Thank you, Judith and Sarah for being an advocate for these children.

Lynn Lovegreen said...

Important post, Judith. There are so many great young people in the world--it makes me optimistic for our future.

Madelle Morgan said...

Judith,

The people who help "throw away children" are those children's angels. It is difficult to imagine how the parents & those who are supposed to protect them can possibly do this damage to innocent children and teens. Teachers, social workers and others who do their best to help are true heros, because it is simply an enormous and likely overwhelming commitment.

Judith Ashley said...

Thanks for stopping by, Liz. Sometimes we can help with a simple smile or maybe a donation of a simple clothing item. A big deal is personal hygiene products - soap, deodorant, shampoo support a young person who wants off the streets but needs these basics.

Judith Ashley said...

Your observations are spot on, Sarah. The young man in my Junior English class (can you imagine wanting to sit in that class instead of another?). I was very young and very naive. It does take strength and resolve and determination along with the ability to recommit to the new direction you want your life to go in - that recommitment is often made several times a day!

Judith Ashley said...

I appreciate your sharing your experiences, Maggie. Those three scenarios are very typical of the backgrounds of many of the young people who are on the streets. It is sometimes hard to imagine that even a foster home doesn't feel safe - but if you've had your trust broken numerous times it is difficult to believe that this time you'll be safe and truly a welcomed member of the family.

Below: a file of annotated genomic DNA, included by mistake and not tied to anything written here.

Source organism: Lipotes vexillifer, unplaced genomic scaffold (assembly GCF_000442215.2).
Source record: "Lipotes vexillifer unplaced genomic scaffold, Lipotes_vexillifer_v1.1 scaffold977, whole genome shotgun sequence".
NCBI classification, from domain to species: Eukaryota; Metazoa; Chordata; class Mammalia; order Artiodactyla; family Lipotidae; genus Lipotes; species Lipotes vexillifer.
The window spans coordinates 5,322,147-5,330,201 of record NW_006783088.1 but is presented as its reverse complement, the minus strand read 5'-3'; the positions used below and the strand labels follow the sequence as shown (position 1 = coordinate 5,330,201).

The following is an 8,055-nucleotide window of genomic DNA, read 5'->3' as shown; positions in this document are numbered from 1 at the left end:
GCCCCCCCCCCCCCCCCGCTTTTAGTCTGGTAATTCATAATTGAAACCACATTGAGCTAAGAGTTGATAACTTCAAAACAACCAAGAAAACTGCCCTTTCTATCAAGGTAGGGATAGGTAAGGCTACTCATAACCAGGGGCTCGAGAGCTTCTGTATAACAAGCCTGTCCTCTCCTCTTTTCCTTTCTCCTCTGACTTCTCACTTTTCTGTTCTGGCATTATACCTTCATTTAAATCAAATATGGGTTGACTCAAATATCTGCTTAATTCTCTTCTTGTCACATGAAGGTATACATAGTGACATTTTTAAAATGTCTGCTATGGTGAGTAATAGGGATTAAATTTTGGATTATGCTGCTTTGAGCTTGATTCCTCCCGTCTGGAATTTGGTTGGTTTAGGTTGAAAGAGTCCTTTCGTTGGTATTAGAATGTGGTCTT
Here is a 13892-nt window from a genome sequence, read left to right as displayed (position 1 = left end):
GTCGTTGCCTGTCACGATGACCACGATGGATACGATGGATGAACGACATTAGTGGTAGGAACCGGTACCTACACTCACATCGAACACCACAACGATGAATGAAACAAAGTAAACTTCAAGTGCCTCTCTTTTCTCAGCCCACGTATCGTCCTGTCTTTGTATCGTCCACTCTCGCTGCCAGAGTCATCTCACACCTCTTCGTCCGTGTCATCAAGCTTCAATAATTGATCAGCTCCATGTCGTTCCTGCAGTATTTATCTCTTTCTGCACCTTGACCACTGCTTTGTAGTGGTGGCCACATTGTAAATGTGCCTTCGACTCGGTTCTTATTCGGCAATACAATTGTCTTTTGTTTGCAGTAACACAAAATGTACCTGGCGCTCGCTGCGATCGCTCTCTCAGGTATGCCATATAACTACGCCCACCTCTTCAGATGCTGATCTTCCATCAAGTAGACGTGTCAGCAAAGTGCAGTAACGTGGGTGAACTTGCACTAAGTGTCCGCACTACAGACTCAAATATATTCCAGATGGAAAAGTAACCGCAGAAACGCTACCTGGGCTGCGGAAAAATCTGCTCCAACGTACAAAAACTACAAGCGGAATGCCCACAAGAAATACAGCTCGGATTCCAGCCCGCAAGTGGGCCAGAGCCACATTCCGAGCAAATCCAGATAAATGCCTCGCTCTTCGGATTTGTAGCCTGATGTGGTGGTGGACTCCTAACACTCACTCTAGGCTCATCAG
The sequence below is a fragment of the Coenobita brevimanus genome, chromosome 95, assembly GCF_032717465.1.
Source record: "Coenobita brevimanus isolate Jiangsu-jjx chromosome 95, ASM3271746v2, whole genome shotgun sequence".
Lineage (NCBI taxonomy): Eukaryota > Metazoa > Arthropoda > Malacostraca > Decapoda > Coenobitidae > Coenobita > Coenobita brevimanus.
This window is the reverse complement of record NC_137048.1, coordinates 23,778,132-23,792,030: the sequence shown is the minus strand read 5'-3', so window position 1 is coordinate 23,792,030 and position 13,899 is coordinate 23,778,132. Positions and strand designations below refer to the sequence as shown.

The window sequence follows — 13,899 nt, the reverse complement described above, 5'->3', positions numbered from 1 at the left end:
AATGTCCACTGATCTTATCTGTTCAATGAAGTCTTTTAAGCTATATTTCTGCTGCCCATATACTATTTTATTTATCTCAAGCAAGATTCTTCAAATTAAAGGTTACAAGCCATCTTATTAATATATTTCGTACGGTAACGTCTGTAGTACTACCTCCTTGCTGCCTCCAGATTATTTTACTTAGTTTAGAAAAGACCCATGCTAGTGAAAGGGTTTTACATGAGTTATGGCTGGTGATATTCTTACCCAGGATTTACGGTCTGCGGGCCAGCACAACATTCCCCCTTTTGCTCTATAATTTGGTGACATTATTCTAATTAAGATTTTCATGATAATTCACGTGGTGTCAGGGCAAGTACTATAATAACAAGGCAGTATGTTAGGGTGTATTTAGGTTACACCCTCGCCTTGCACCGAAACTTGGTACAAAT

Believing you are lovable and worthy/deserving of true happiness doesn't come easily to some of these survivors. But there are others who blossom in a foster home, who see it as a haven and who trust that the adults will protect them and keep them safe.

Thank you for providing a safe place for three young women. There is no doubt in my mind that you made a real difference in their lives.

Judith Ashley said...

Lynn, I totally agree that there are many great young people. And throw away children number among them.

Judith Ashley said...

Madelle, When I first started working in child protective services I was stunned at the way children were treated. But then as I became more acquainted with the backgrounds of the parents, mother's in particular, I realized that while they were abusive, neglectful, etc., they were doing a pretty good job in comparison to how they were raised. In many ways I'm grateful one of my first cases (Chapter 1 in "Lily") was so complex. When I got information on the mother's background, I learned she was locked in closets, chained up and prostituted out by her mother among other things. What she did to her own children was horrific but not to the extent of what was done to her. I had much more compassion for the parents after that - not excusing their behavior by any means but certainly doing my best to support their own healing.